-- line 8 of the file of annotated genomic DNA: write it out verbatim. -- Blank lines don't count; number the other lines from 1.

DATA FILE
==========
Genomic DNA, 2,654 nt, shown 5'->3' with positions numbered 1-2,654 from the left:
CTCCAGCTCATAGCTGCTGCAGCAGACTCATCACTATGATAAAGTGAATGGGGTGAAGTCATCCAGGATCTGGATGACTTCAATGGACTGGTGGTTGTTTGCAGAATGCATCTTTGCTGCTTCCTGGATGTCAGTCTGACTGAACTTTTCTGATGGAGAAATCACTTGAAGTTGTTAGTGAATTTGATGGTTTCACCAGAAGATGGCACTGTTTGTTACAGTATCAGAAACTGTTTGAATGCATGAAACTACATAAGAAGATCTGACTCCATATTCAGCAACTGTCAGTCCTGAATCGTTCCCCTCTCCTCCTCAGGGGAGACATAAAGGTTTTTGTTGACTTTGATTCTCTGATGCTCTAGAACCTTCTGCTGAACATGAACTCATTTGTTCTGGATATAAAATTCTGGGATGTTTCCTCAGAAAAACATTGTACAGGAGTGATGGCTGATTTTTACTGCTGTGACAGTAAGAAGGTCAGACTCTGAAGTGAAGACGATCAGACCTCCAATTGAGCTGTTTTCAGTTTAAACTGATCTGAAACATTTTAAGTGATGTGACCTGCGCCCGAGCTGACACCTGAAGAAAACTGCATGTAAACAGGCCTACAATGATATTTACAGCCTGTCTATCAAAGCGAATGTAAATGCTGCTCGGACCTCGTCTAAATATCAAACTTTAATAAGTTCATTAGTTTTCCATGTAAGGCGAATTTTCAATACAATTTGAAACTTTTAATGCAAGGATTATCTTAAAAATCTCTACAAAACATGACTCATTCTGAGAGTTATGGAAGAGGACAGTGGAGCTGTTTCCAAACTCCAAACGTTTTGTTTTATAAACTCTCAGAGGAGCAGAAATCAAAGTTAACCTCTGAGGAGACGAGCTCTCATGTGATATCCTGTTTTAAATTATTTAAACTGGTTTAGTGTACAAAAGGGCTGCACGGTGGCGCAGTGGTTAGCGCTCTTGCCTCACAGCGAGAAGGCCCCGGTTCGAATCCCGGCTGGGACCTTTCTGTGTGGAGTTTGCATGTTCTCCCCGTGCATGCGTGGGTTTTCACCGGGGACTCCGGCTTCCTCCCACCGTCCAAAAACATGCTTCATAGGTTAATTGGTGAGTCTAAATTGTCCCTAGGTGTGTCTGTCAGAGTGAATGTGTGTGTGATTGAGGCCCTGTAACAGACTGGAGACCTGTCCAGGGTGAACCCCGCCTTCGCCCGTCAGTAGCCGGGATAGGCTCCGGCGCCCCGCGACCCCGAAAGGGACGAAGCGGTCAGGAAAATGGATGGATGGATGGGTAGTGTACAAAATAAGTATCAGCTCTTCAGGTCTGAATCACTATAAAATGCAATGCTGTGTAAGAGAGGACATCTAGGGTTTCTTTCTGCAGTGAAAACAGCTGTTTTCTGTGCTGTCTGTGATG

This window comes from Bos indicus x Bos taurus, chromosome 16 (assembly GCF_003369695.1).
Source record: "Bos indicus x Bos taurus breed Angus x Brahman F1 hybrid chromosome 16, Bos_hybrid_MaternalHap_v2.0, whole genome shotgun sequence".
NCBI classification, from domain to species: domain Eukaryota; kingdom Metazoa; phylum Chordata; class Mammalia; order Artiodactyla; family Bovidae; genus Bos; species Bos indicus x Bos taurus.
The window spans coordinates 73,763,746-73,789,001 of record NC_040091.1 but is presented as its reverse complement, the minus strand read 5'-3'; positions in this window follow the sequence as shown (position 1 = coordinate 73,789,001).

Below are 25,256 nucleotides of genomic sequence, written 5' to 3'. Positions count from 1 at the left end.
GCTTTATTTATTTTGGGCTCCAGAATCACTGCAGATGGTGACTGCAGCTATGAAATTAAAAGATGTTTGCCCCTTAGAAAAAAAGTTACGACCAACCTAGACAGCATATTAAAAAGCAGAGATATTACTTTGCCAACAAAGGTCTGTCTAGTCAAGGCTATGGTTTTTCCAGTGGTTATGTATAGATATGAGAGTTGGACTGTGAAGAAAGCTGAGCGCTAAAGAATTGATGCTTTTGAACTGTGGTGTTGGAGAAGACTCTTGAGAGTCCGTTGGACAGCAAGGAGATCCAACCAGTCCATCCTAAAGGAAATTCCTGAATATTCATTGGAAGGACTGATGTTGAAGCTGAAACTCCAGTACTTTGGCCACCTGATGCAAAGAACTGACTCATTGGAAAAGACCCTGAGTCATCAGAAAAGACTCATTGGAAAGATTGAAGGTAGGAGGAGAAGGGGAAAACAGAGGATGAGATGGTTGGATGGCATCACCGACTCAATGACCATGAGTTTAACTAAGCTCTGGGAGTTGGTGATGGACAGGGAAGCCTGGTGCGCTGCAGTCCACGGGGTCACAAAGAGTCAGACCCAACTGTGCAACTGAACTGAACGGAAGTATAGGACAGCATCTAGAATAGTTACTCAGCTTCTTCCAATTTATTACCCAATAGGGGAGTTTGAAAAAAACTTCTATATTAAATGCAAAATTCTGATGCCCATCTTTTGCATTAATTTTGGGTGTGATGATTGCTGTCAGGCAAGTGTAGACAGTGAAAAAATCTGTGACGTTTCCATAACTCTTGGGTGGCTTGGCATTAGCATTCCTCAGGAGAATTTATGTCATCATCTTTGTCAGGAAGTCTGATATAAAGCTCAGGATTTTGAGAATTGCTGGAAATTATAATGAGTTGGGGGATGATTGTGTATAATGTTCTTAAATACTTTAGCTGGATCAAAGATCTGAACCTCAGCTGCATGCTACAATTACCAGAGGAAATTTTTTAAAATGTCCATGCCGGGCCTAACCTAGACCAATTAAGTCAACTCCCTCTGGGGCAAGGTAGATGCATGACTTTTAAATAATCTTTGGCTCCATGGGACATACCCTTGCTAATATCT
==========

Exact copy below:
GCTTTATTTATTTTGGGCTCCAGAATCACTGCAGATGGTGACTGCAGCTATGAAATTAAAAGATGTTTGCCCCTTAGAAAAAAAGTTACGACCAACCTAGACAGCATATTAAAAAGCAGAGATATTACTTTGCCAACAAAGGTCTGTCTAGTCAAGGCTATGGTTTTTCCAGTGGTTATGTATAGATATGAGAGTTGGACTGTGAAGAAAGCTGAGCGCTAAAGAATTGATGCTTTTGAACTGTGGTGTTGGAGAAGACTCTTGAGAGTCCGTTGGACAGCAAGGAGATCCAACCAGTCCATCCTAAAGGAAATTCCTGAATATTCATTGGAAGGACTGATGTTGAAGCTGAAACTCCAGTACTTTGGCCACCTGATGCAAAGAACTGACTCATTGGAAAAGACCCTGAGTCATCAGAAAAGACTCATTGGAAAGATTGAAGGTAGGAGGAGAAGGGGAAAACAGAGGATGAGATGGTTGGATGGCATCACCGACTCAATGACCATGAGTTTAACTAAGCTCTGGGAGTTGGTGATGGACAGGGAAGCCTGGTGCGCTGCAGTCCACGGGGTCACAAAGAGTCAGACCCAACTGTGCAACTGAACTGAACGGAAGTATAGGACAGCATCTAGAATAGTTACTCAGCTTCTTCCAATTTATTACCCAATAGGGGAGTTTGAAAAAAACTTCTATATTAAATGCAAAATTCTGATGCCCATCTTTTGCATTAATTTTGGGTGTGATGATTGCTGTCAGGCAAGTGTAGACAGTGAAAAAATCTGTGACGTTTCCATAACTCTTGGGTGGCTTGGCATTAGCATTCCTCAGGAGAATTTATGTCATCATCTTTGTCAGGAAGTCTGATATAAAGCTCAGGATTTTGAGAATTGCTGGAAATTATAATGAGTTGGGGGATGATTGTGTATAATGTTCTTAAATACTTTAGCTGGATCAAAGATCTGAACCTCAGCTGCATGCTACAATTACCAGAGGAAATTTTTTAAAATGTCCATGCCGGGCCTAACCTAGACCAATTAAGTCAACTCCCTCTGGGGCAAGGTAGATGCATGACTTTTAAATAATCTTTGGCTCCATGGGACATACCCTTGCTAATATCT